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Prop traders are OUT. Retail bankers are IN

One thing is becoming amply clear: if Goldman and Morgan Stanley want to go into retail banking they’ll have to reduce leverage big time. And reducing leverage will mean less of several things: prop trading, principal investing and leveraged lending.

Deal Journal points out that the respective leverage ratios of Morgan Stanley and Goldman are 34 and 17. Commercial banks usually have ratios something in the region of 15.

Gillian Tett at the FT says de-leveraging of this magnitude could spark $6 trillion of asset sales. Capital available for speculation and lending will inevitably have to fall at the same time.

Goldman has already been reducing leveraged finance jobs and there may now be more cuts to come. But the biggest impact is likely to be felt in areas like Goldman’s prop trading desk, staffed by the most masterful of the masters of the universe.

The most obvious option for the prop trading MoUs is to take a trip over to a hedge fund, the only problem being that they’re not doing particularly well, either, with only 10% above the high water mark at which they can charge performance-related fees from which bonuses are paid.

Retail bankers all the rage

While the prop trader’s star is sinking, the retail banker’s star seems to be rising. Although it seems more likely that GS and MS will buy up deposits or retail institutions than set anything up from scratch, both banks lack the expertise to deal with deposit taking and all that entails.

Jamie Risso Gill, head of the retail banking search practice at Sheffield Haworth, points out that running a retail bank with a branch network is highly manpower-intensive: “As a start, they’d need a salesforce, directors of the branch network, someone responsible for mortgages, someone responsible for retail banking, and someone responsible for credit cards.”

Comments (9)

  1. yes, but the difference in salaries is so huge in both industries. do you think a MoU will work for 40/ year? It will be no replacement in spending power anyway. The city of London will all suffer when/if these very high paying jobs vanish. The MoUs will go on I say and hope.

  2. I don’t think anyone’s suggesting MoUs will go off and become bank cashiers. They’re more likely to pop up in the provinces running gastro pubs.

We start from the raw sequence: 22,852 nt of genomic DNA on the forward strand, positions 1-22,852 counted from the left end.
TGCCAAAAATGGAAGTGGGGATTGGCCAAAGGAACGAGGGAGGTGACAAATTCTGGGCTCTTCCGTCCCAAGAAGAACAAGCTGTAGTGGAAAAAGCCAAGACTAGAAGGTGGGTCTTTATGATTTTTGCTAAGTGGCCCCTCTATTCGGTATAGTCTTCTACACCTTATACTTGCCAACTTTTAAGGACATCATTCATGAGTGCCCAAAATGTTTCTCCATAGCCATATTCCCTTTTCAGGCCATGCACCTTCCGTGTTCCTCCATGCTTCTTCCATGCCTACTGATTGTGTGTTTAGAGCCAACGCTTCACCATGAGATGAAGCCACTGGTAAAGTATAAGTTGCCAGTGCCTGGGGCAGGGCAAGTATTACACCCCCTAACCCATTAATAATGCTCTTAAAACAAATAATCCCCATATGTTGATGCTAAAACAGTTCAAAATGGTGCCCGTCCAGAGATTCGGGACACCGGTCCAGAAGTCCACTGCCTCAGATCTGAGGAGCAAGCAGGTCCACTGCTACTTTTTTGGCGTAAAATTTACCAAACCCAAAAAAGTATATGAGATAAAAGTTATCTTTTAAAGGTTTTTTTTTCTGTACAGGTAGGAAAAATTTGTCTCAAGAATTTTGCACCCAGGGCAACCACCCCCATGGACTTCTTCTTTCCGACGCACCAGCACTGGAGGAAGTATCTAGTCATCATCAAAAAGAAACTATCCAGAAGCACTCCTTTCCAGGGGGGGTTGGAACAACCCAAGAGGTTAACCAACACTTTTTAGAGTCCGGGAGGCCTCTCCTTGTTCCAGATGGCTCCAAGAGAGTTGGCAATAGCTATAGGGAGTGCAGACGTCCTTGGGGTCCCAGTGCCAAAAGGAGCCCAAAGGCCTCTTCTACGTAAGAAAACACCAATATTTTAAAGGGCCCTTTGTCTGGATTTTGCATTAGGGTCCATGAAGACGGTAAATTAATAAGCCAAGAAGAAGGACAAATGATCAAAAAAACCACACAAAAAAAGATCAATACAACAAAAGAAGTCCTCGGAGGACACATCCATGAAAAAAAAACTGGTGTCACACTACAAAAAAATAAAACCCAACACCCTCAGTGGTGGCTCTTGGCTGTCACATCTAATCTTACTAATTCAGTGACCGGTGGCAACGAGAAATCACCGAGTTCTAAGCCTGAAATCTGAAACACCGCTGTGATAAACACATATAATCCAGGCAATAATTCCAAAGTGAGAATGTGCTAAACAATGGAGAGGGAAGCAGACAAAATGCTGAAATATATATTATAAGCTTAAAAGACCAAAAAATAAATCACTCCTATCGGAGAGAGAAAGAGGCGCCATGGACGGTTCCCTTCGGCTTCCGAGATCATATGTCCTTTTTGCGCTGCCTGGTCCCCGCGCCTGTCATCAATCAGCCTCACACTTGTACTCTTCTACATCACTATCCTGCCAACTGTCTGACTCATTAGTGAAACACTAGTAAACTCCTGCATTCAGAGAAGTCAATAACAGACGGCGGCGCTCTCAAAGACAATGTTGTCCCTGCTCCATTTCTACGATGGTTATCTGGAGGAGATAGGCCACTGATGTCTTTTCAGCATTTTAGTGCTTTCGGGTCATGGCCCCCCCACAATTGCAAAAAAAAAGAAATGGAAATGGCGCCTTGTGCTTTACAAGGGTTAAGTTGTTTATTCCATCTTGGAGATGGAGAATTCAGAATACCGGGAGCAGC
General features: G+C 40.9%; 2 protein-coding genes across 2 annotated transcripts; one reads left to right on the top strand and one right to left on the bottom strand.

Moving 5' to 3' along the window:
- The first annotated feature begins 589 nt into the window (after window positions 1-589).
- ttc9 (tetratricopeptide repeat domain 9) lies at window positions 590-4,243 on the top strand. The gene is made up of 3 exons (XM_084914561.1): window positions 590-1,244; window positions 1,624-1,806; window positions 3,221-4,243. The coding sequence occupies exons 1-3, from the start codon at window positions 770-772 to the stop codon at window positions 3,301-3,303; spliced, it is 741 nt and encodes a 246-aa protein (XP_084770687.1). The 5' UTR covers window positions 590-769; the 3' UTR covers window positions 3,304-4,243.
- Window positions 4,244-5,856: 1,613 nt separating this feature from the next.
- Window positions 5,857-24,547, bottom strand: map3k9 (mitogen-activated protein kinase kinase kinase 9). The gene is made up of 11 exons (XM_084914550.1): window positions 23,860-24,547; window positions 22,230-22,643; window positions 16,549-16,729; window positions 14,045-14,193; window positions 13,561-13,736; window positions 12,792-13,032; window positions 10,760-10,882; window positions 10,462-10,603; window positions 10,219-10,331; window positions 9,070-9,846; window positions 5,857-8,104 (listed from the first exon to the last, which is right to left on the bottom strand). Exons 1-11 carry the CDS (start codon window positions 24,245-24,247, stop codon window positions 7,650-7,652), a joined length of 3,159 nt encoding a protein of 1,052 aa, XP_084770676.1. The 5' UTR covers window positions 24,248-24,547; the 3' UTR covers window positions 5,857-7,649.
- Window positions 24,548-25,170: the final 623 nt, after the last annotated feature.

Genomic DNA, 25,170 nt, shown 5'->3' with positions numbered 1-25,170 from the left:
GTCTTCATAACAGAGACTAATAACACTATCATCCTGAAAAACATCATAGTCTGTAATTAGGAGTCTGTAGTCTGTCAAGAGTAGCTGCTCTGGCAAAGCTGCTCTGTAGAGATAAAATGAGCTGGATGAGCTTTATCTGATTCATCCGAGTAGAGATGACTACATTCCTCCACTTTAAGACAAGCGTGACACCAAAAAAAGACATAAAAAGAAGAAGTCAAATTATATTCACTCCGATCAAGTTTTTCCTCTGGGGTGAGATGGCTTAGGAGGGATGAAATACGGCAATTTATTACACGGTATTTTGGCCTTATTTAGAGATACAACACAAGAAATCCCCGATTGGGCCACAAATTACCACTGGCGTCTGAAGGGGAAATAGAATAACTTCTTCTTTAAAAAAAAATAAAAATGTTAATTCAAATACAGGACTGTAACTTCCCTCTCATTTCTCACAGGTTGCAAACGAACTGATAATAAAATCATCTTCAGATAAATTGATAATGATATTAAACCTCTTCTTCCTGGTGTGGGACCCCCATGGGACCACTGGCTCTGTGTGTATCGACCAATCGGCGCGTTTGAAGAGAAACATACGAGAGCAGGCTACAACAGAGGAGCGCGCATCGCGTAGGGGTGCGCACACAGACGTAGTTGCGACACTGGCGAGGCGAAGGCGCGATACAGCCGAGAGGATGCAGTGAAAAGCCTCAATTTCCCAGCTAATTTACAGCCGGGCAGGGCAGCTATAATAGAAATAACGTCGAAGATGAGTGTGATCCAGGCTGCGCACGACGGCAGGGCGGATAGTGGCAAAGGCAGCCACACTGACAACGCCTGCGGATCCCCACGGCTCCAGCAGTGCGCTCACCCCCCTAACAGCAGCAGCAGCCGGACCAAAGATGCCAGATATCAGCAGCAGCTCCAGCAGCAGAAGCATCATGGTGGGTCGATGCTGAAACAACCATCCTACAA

3. “Retail bankers all the rage”

    Hahahahaha. Hahahaha. Hahaha. Ha.

    The epitome of inferiority. Handling checking accounts, transfer balances, managing rubbish people, barely any on 6 figures.

    Sure GS/MS will have to lose some of their prop traders, who’ll just go off to a hedge fund without the leverage boundaries of a bank and continue to fly…

  4. Henry…grow up! Without retail banks none of us will be able to spend our salaries…no debit cards, ATMs, etc. Investment bankers do have plenty of cash however, they can’t keep it up for long and many have health problems as a result of being chained to the office desk for hours on end.

    Haahahahaha. Hahaha, Haha. Ha

  5. City will not suffer if these jobs vanish. It is suffering because of these jobs. City existed and prospered long before the latest credit bubble.

  6. Henry, I moved from MoU to a retail bank; you’d be surprised at how complex a retail banking organisation is. It’s not “stack ’em high and sell ’em cheap” (as a fellow former MoU has described it), there’s a lot more to it than that.

  7. GS and MS being regulated by the Fed like other retail banks does not necessarily mean that they will highly develop their retail banking capabilities. This is a different expertise, and it is possible that both banks benefit from the borrowing facilities from the Fed without actually offering retail services. They might turn into a new model not experimentated yet by anyone.

  8. Hedge funds are going extinct like investment bank.
    Have seen the number of hedge funds closing shop?

  9. smart henry – what on earth makes you think that investment bank and/or hedge funds go extinct? People will always need someone to look after their money and I would rather think that mutual funds will vanish, crushed between ETFs and investors able to generate alpha. If regulators dont step in.

    On IBs: Dont know whether you’ve ever worked in an IB but a bunch of smart, greedy and focussed guys will ALWAYS manage to do profitable business.

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